After I’d been running regularly for several months I still often had days where I could hardly bear to bother. One cold December morning in Georgia (it seemed cold then–I’ve lived in New England for 2 years today and I’d probably think it was shirtsleeve weather now) I felt that way, but I was in a good groove of soldiering on through. No matter how unappetizing a run might seem, I was going to do it, regardless. So I did.
I ran mostly on trails then and by the time I was a mile in to the run I was feeling a little better, but still blah, unenthused. Then I passed from where those woods close in like fairytale thickets hiding monsters to a broad stretch of trail where you can see pretty far through the trees. I was listening to “One Day Like This” by Elbow, at the time (see above, a really fine performance). I turned a bend in the trail, and 20 feet away stood a white-tailed deer.
I stopped, and for an immeasurable moment, the deer and I regarded at each other. I was breathing heavily, my breath clouding the air in front of me. Then the deer snorted, wheeled and bounded away, majestic leaps through the woods until it faded into the dim. Right about that point, in my earbuds, “One Day Like This” launched into the big chorus, “Throw those curtains wide/One day like this a year would see me right…”
I began to laugh. A strange, surprised gout of laughter that welled up from my center. Tears streamed from my eyes. And I began to run again, faster than I’d probably run in years, laughing and crying all the way. I sailed over roots I’d worried about tripping over and busting my face. I bounded up hills, ping-ponging along the sides of gullies the rain had carved in the center of the trail.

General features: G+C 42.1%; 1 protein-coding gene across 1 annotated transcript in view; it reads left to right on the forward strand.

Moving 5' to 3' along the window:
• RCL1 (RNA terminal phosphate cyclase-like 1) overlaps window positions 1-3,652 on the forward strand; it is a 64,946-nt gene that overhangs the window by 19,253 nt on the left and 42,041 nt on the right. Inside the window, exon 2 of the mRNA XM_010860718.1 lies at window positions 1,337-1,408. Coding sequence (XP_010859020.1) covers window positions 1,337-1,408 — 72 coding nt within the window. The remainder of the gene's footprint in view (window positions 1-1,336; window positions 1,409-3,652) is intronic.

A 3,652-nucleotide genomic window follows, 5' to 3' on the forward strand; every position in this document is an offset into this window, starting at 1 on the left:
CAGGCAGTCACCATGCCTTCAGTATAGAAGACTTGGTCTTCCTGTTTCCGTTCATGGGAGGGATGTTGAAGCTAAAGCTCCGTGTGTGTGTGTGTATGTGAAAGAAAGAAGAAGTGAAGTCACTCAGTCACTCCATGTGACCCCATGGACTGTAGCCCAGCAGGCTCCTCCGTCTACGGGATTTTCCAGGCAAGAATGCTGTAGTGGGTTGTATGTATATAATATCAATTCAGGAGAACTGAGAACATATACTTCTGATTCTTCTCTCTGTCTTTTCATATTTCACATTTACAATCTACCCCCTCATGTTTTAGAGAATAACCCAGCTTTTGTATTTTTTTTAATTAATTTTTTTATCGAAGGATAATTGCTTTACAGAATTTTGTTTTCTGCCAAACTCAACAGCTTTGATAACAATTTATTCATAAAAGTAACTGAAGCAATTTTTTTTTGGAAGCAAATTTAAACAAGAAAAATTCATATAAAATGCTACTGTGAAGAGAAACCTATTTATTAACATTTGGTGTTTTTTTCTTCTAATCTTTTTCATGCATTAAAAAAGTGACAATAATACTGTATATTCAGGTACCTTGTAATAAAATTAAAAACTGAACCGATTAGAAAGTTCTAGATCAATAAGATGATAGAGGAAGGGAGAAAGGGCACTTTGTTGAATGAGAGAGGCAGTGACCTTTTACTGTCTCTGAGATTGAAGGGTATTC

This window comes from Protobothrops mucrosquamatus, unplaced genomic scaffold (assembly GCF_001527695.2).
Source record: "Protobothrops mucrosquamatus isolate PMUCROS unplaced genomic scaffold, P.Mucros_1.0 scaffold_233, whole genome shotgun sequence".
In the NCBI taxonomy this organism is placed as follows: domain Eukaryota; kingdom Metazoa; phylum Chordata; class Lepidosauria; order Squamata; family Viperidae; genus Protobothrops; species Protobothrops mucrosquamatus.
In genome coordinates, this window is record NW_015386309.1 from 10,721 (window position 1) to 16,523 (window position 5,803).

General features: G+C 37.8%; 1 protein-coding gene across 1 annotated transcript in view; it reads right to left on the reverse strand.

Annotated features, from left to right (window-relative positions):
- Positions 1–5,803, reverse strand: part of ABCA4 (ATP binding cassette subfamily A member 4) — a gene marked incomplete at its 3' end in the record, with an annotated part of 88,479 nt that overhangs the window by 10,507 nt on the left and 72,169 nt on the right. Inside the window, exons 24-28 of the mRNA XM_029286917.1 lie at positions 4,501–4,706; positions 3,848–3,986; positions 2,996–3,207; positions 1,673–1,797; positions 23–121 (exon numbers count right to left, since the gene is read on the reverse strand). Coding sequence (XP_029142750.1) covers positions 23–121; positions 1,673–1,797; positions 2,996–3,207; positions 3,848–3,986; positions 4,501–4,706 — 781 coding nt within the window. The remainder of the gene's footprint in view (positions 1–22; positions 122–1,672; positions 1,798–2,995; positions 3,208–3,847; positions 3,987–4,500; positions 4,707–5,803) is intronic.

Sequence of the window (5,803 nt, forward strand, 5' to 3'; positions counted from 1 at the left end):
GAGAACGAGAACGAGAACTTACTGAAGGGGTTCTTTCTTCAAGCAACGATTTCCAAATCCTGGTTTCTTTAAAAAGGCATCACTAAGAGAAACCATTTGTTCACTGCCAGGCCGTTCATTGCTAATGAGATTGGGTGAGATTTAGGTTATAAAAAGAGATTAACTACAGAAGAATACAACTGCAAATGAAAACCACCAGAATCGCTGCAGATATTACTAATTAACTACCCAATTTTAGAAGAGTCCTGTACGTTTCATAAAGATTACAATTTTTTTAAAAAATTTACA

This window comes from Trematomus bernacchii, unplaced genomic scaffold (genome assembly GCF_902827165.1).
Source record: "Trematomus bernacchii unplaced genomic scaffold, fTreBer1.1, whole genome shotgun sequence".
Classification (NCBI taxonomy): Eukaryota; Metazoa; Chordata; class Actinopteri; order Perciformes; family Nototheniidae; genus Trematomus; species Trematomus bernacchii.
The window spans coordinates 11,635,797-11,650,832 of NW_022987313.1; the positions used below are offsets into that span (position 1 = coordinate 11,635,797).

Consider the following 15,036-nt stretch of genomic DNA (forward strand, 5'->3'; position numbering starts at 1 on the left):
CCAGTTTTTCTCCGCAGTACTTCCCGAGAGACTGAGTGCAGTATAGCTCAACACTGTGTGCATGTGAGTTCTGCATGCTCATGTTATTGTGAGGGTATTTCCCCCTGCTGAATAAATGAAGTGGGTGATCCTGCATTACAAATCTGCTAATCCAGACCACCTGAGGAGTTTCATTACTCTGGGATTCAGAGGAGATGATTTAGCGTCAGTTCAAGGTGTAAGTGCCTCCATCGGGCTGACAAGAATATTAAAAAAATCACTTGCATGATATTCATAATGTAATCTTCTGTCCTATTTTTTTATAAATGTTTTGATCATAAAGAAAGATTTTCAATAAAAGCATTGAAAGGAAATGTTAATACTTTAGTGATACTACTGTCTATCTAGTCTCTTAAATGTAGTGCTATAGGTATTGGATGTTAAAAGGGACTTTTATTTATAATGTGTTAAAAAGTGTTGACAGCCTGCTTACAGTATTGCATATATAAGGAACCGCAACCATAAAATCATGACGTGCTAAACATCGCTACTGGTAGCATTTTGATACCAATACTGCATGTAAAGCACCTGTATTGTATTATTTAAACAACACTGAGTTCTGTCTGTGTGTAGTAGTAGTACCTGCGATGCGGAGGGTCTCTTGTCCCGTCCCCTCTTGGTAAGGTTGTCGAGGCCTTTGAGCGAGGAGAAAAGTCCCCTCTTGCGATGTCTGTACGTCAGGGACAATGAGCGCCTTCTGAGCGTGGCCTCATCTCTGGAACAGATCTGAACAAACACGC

I looked crazier than a shithouse rat and it felt wonderful, even though I would’ve likely scared anyone who passed me then.
I still can’t entirely make sense of the moment, either. Because absolutely nothing actually happened, yet I will never forget it.
It was also a really schmaltzy experience. I knew that right away. I have a maudlin streak a mile long and I always have, and I find it embarrassing. But in that moment I was in thrall to the feeling and I didn’t care. I posted about it on Facebook later and I think my post was kind of, “I know, I know, corny old Steve…” I sold it short, sounded like I was writing it off.
But you know what? Hell yes, I can be corny. That was a corny, cheesy, inspirational poster of an experience. It was exactly the sort of inner wellspring of joy kind of moment I thoroughly enjoy joking about when I write tweets parodying a typical Twitter “life coach” on @LIFECOACHERS.
That cold morning moment taught me that there’s something to be said for corniness, for schmaltz. It’s worth joking about, sure–but there are times it happens to you, and when it does, it’s actually far more powerful than any airbrushed or photoshopped high-res poster with a bullshit “inspirational” saying could ever begin to convey.
That encounter was nothing and everything at once. It was a turning point, somehow. In hindsight, it feels like I passed some sort of milestone, and after the explosion of emotion that had me suddenly half-flying along the trail with joy, I was a little different.
It also taught me that you don’t have to be rock-ribbed believer in some higher power to suddenly experience the sacred. You can be muddling along, worried about the noises your stomach is making or that twinge in your knee, and something will happen that transforms it all, entirely.
My defense of schmaltz is this–whatever it is, it’s about feeling, and feeling deeply, to your core. No one should ever be sheepish about that. As for me, I’m never going to be tired of that Elbow song, nor afraid to let an amazing feeling bubble up and over, when it comes. That morning it was just that deer and me and the quiet, listening woods and I didn’t stop for a moment to worry about what was coming out of me. I’m grateful it happened. I almost feel lucky that I can’t help but be schmaltzy.